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One common request from garden designers is to engage our senses in order to enhance the entire experience and leave a lasting impression. Bright, colorful flowers or contrasting foliage texture may delight us visually, while rustling grasses or gurgling fountains are music to our ears and fuzzy leaves beg us to touch them. Fragrance, however, is one of the senses frequently overlooked in design and plant selection, yet a plant with a pleasant perfume adds so much to the enjoyment of a garden!

Shop this month’s fragrant plants on our new Online Shop:

In 1983, a classification system was developed so retailers could suggest similar, yet alternate, fragrances to their customers. Akin to the color wheel, we now have the “fragrance wheel” to group scents into recognized categories: Floral, Spicy, Woody, and Fresh.

Floral scents are most popular to gardeners, well represented by roses and daphnes. Spicy aromas from plants are sometimes compared to vanilla or clove smell; Sweet box and Eleagnus are classic examples of spicy scents. Often, it is a plant’s foliage that has fragrance, such as Mexican Orange or some varieties of hardy geraniums. Woody smells naturally come from conifers including Cedar and Juniper; lavender and other herb fragrances are a subcategory of woody. Fresh smells include citrus and fruity aromas like those from some Iris species (some smell like grape Kool-Aid!).

For a long list of fragrant plants and excellent photographs, go to

Popular Fragrant Flowers


When we think of fragrant flowers, roses immediately come to mind. We often hear rose enthusiasts lament about the lack of scent in modern-day cultivars and regularly encounter customers searching for the most fragrant rose. Hybridizers began breeding highly disease-resistant roses in the mid-1990s, but couldn’t effectively combine strong fragrance with disease resistance, so fragrance began to disappear from new introductions, favoring hardiness over headiness. After about a decade of producing strong plants lacking fragrance, the hybridizers have improved their techniques, and we now have many new rose varieties with both high disease-resistance and fantastic fragrances!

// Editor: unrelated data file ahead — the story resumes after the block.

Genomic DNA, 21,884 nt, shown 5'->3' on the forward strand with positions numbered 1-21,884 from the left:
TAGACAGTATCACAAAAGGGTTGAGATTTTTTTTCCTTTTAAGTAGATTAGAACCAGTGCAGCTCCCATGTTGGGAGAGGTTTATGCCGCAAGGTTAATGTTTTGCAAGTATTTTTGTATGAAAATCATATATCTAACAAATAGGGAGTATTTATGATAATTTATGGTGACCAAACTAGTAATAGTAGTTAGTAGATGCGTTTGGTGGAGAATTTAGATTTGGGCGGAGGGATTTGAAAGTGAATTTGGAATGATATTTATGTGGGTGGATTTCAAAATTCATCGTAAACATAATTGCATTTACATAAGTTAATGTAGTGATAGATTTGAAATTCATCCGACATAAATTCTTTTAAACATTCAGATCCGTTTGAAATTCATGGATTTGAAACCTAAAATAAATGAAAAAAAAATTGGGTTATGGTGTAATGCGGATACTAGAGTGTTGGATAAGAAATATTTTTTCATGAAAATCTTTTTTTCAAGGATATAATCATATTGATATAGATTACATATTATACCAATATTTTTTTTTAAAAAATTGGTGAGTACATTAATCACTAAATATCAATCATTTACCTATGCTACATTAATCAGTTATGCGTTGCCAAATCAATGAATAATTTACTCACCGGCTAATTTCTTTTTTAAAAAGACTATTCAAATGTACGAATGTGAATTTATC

Perhaps the ultimate queen of fragrant flowers are gardenias. Not all varieties will tolerate our wet, cold winters, but we do have several hardy cultivars that thrive in our area (although unfortunately not so much in coastal conditions). A word of caution: Gardenias are not considered low-maintenance plants—in fact, they are more like plant divas; high-maintenance and demanding, but rewarding with amazing flowers and a scent that can practically transport one to another time and place (totally worth it)! One may not want to landscape their entire garden with plant divas, however, a few select plants strategically placed throughout the garden adds a great effect to the overall aesthetic. The potent aroma from gardenias is the sweet payoff for tending to their specific needs.

Ideally, plants should receive at least 4-6 hours of sunlight, but be protected from the hottest afternoon sun to help the flowers last longest. A location that is slightly sheltered from high winds and extreme temperatures will help the plant during winter months, as will well-draining soil; occasional winter protection will especially benefit young, newly planted gardenias or those grown in containers. Whether grown in the ground or in a container, gardenia plants prefer acidic soil and consistent watering and will likely drop flower buds and/or develop yellow leaves if these conditions are not met. We suggest planting with our Acid Planting Mix and feeding regularly with a fertilizer formulated for acid-loving plants such as a Rhododendron/Azalea food. Two popular cultivars are ‘Kleim’s Hardy’ and ‘Frost Proof’; the former is a semi-dwarf selection (2-3 feet) with a single-petal style flower and the latter grows a little larger (3-4 feet) with fully double blossoms.